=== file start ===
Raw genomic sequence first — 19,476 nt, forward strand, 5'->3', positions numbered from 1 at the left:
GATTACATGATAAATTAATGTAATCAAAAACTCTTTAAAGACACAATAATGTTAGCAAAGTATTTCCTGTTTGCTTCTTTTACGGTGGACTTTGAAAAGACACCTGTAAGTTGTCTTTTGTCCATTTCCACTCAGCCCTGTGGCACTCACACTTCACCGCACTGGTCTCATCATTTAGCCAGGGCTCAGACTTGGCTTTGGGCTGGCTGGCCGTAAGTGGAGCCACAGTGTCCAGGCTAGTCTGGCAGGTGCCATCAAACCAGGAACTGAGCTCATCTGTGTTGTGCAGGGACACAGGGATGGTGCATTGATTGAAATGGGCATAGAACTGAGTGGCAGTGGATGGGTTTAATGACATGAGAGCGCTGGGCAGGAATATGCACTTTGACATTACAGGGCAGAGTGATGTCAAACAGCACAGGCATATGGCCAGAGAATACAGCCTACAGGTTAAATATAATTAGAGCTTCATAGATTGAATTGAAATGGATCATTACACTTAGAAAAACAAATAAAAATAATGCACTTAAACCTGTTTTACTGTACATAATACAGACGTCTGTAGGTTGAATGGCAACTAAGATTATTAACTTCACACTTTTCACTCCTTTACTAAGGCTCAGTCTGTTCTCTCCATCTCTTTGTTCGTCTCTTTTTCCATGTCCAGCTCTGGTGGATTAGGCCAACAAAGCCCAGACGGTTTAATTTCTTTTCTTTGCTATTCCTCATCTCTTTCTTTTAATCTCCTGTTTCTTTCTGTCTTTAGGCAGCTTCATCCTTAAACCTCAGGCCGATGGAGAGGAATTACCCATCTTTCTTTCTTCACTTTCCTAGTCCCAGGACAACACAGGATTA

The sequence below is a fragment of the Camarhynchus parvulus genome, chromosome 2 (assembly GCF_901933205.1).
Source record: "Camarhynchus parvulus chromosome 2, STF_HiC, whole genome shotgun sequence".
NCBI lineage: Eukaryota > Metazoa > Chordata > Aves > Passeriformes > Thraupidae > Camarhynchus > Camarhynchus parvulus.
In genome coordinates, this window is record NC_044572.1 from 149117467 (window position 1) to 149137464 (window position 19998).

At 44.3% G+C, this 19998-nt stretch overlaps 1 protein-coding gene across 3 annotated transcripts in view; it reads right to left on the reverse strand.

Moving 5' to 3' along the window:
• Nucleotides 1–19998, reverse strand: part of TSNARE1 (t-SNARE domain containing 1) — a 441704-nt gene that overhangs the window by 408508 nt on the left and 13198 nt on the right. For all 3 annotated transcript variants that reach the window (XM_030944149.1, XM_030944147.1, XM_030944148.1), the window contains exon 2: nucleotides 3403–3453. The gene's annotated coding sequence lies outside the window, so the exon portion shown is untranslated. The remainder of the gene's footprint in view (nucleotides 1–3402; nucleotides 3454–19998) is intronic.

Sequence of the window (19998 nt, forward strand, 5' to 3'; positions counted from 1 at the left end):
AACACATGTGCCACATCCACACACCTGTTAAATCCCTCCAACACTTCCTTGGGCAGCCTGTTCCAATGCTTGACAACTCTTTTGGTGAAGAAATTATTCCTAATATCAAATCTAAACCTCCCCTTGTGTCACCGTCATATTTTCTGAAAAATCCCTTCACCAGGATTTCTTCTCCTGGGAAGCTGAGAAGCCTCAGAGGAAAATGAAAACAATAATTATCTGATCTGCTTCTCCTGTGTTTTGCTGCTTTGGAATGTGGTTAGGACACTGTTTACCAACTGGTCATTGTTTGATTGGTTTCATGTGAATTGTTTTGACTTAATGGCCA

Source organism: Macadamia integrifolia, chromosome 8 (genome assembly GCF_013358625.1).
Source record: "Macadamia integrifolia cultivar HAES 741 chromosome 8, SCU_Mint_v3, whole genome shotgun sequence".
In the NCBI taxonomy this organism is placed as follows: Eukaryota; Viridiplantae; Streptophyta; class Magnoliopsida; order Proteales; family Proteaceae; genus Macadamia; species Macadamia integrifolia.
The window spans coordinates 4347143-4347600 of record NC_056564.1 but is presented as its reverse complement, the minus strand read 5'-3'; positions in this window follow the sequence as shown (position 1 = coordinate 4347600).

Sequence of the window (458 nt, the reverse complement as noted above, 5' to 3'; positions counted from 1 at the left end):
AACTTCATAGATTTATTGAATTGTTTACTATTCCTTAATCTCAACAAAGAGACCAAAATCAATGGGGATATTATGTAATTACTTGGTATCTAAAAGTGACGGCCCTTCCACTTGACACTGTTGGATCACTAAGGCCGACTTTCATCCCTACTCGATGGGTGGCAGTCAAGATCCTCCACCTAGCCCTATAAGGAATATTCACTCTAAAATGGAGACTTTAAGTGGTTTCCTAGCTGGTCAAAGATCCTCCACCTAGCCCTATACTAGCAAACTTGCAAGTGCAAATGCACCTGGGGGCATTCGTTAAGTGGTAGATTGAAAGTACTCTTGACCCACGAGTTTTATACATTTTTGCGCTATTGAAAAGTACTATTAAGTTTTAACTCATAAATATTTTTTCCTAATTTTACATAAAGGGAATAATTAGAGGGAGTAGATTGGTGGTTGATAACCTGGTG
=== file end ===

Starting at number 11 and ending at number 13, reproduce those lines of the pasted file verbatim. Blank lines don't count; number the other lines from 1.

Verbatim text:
AACACATGTGCCACATCCACACACCTGTTAAATCCCTCCAACACTTCCTTGGGCAGCCTGTTCCAATGCTTGACAACTCTTTTGGTGAAGAAATTATTCCTAATATCAAATCTAAACCTCCCCTTGTGTCACCGTCATATTTTCTGAAAAATCCCTTCACCAGGATTTCTTCTCCTGGGAAGCTGAGAAGCCTCAGAGGAAAATGAAAACAATAATTATCTGATCTGCTTCTCCTGTGTTTTGCTGCTTTGGAATGTGGTTAGGACACTGTTTACCAACTGGTCATTGTTTGATTGGTTTCATGTGAATTGTTTTGACTTAATGGCCA

Source organism: Macadamia integrifolia, chromosome 8 (genome assembly GCF_013358625.1).
Source record: "Macadamia integrifolia cultivar HAES 741 chromosome 8, SCU_Mint_v3, whole genome shotgun sequence".